PIN diodes 22 and 24 exhibit high RF impedance when reversed biased and low RF impedance when forward biased. Applying a DC potential between the input line 12 and the output line 14 forward biases one set of diodes and reverse biases the other set. The RF current will follow the path in which the diodes are forward biased. The individual Sections A-F are DC isolated from each other by coupling capacitors 16 to prevent interaction among their DC diode biasing signals.
The portion of the FIG. 1 circuit below the dashed line 20 provides DC bias for controlling the state of the diodes 22 and 24 in response to an input control signal. RF chokes (RFC) and bypass capacitors (C) isolate the RF signal from the bias supply circuitry.
Each section A-F has its own associated control signal input bus comprising lines 18a-18f, respectively, which is externally accessible at a corresponding input terminal 19a-19f. In each section a DC bias voltage for the diodes 22 and 24 is provided by coupling the signal on its control signal line 18 to the RF input line 12 through an inverter 26 and to the RF output line 14 via a series 28 of two inverters. Thus, a low voltage on line 18 forward biases (low impedance) the diodes 22 and reverse biases (high impedance) the diodes 24. Under these conditions the RF current flows through the lower RF path 23. Application of a high voltage to the line 18 reverse biases diodes 22 and forward biases diodes 24. Under these conditions the RF current flows through the upper (longer) RF path 25. A six-bit control signal applied to the control lines 18a-18f will set the state of the RF phase shifter to a corresponding value which may be any value between 0° and 354.375° in increments of 5.625°. A phase shift of 0° is equivalent to one of 360°. Thus a full cycle of phase shift control is provided. A phase command signal which is appropriate for setting the phase shifter may be provided, inter alia, by the beam steering controller (BSC) in a phased array antenna system.
The phase shifter 10 is preferably fabricated as a microstrip transmission line system. The RF conductors illustrated in FIG. 1 are printed conductors on one surface of a ceramic substrate having a ground plane on its other surface. The DC bias signals may be applied in any appropriate manner such as by feed throughs from the back side of the substrate, by printed conductors on the front of the substrate or other techniques.
It is the nature of the microstrip transmission lines 25a-25f that their phase length increases with increasing frequency. Thus, when an RF signal having a frequency greater than FC is applied to the phase shifter, the phase shifts will actually be greater than called for by the phase control signal. In a similar manner, application of an RF signal having the frequency less than FC will produce phase shifts which are less than actually called for by the phase control signal. This is a well-known phenomena and in the past has been accommodated by design of phase shifters for particular operating frequencies. Thus, at the RF center frequency (FC) for which the phase shifter is designed, the difference in phase length between each line 23 and the associated line 25a-25f, is made equal to the phase that section is to introduce when set. Thus the line 25a is 180° longer than line 23 at FC.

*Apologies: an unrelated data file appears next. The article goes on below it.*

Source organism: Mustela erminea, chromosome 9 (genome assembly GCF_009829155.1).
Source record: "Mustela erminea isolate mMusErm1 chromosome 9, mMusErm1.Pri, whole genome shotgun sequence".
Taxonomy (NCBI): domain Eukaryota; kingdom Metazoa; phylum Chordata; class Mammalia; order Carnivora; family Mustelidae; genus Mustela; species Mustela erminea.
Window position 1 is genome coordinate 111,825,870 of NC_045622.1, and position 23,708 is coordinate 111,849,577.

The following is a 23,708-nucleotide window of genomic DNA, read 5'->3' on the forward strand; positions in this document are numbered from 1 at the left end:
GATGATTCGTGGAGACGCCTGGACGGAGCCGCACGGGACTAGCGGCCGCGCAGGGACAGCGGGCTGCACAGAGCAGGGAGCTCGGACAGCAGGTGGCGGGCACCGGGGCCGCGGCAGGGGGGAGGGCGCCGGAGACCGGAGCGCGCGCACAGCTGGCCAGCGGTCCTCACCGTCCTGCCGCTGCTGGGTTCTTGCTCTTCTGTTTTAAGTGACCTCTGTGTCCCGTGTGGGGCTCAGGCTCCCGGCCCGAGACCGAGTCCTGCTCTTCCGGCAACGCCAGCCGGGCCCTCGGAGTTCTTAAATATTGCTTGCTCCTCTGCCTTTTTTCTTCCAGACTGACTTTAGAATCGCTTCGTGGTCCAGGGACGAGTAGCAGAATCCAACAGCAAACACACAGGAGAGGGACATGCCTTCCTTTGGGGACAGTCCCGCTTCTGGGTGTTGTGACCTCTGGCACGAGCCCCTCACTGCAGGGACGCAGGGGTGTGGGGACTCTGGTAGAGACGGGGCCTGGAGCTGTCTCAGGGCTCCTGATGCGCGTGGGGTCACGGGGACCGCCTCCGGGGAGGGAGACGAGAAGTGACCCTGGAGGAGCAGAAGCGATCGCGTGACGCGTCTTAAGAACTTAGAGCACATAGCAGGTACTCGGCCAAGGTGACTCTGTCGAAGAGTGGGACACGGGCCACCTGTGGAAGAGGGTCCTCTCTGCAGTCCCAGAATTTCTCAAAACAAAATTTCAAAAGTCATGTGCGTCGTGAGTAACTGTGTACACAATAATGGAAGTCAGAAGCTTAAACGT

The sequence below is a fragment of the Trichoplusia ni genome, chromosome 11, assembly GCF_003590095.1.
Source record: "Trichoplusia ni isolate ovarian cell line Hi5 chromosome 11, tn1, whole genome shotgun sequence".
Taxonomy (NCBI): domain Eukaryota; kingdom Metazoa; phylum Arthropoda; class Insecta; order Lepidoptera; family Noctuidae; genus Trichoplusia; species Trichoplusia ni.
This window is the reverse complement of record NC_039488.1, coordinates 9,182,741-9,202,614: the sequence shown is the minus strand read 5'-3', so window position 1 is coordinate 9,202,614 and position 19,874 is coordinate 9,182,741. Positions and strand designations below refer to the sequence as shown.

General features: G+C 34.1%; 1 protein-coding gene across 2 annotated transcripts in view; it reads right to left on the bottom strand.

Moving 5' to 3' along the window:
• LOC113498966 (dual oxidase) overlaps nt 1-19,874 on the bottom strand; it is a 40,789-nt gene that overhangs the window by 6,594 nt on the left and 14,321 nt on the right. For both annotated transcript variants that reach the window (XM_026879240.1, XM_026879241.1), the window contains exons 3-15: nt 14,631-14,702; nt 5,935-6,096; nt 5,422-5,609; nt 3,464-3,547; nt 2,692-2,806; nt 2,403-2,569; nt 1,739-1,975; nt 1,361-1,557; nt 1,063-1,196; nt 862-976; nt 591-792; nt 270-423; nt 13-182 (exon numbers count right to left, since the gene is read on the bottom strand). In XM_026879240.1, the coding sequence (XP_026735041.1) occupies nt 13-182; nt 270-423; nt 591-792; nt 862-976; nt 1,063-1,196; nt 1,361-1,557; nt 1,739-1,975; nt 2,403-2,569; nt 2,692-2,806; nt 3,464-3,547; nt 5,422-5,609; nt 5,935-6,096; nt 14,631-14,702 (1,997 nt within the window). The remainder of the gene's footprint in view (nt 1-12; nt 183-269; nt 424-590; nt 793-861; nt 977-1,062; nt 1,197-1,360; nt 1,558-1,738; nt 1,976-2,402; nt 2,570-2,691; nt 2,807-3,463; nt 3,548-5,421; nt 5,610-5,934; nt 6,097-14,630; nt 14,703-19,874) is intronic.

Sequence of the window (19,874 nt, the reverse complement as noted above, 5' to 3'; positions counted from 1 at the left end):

A phase shifter 10 having a center frequency FC of 1300 MHz has the phase versus frequency characteristics illustrated in FIG. 2 for a phase setting of 180°. At a desired lower limit operating frequency FL of 1235 MHz the phase is 180° and at a desired upper limit operating frequency FU of 1365 MHz the phase is 198.95°. These values correspond to phase errors of 0° at FL and 18.95° at FU. The phase error at FL is zero degrees for each section whether selected or not. The Table lists the phase error at FU for each of the six sections of the phase shifter when it is selected. At FU for every section, the phase error will be zero in a first state (non-selected--a corresponding bit value of 0) and the value shown in the peak error column of the Table in the other (second) state (selected--a corresponding bit value of 1). Since each state (selected or non-selected) is equally likely, the root-mean-square (rms) phase error is as shown in the RMS error column and has a value of 1/√2 times the corresponding peak error. The root-sum-square (rss) of the errors in each of the sections yields the net rms phase error for the phase shifter of 15.470°.
TABLE______________________________________Phase Error in 6-Bit PhaserNot Including Quantization(Frequency = F.sub.U)Phase Shift Actual Shift Errorwhen when atSec- selected at selected at F.sub.U RMS Errortion F.sub.L F.sub.U (Deg) (Deg)______________________________________A 180 198.95 18.95 13.4B 90 99.47 9.47 6.7C 45 49.74 7.740 3.35D 22.5 24.87 2.370 1.67E 11.25 12.43 1.180 0.83F 5.625 6.22 0.59 .42 RSS = 15.470° rms______________________________________ .sup.
In prior art systems four or five bit phase shifters having granularities of 22.5° or 11.25°, respectively, usually provided acceptable system performance. Such phase shifters were useful over substantial bandwidths about their center frequency FC. The need for increased phase accuracy which led to the use of six-bit phase shifters having granularities of 5.625° has shrunk the frequency range over which adequate phase accuracy is maintained by these prior art phase shifters. A need has also developed for systems having wider operating bandwidths. This need is in direct conflict with the need for greater accuracy, yet in many instances both needs are exhibited in the same system.
FIG. 3 illustrates a phase shifter system 100 in accordance with this invention which extends the frequency range over which a desired degree of phase accuracy can be obtained. System 100 includes a seven-bit phase shifter 110 and a phase command signal translator 120. Phase shifter 110 may be identical to phase shifter 10 except for the addition of a seventh phase shifter section G which introduces a phase shift of 2.8125° when selected. Section G has a relatively long RF line 25g. Sections B-E (90°, 45°, 22.5°, 11.25°) are omitted from FIG. 3 for clarity.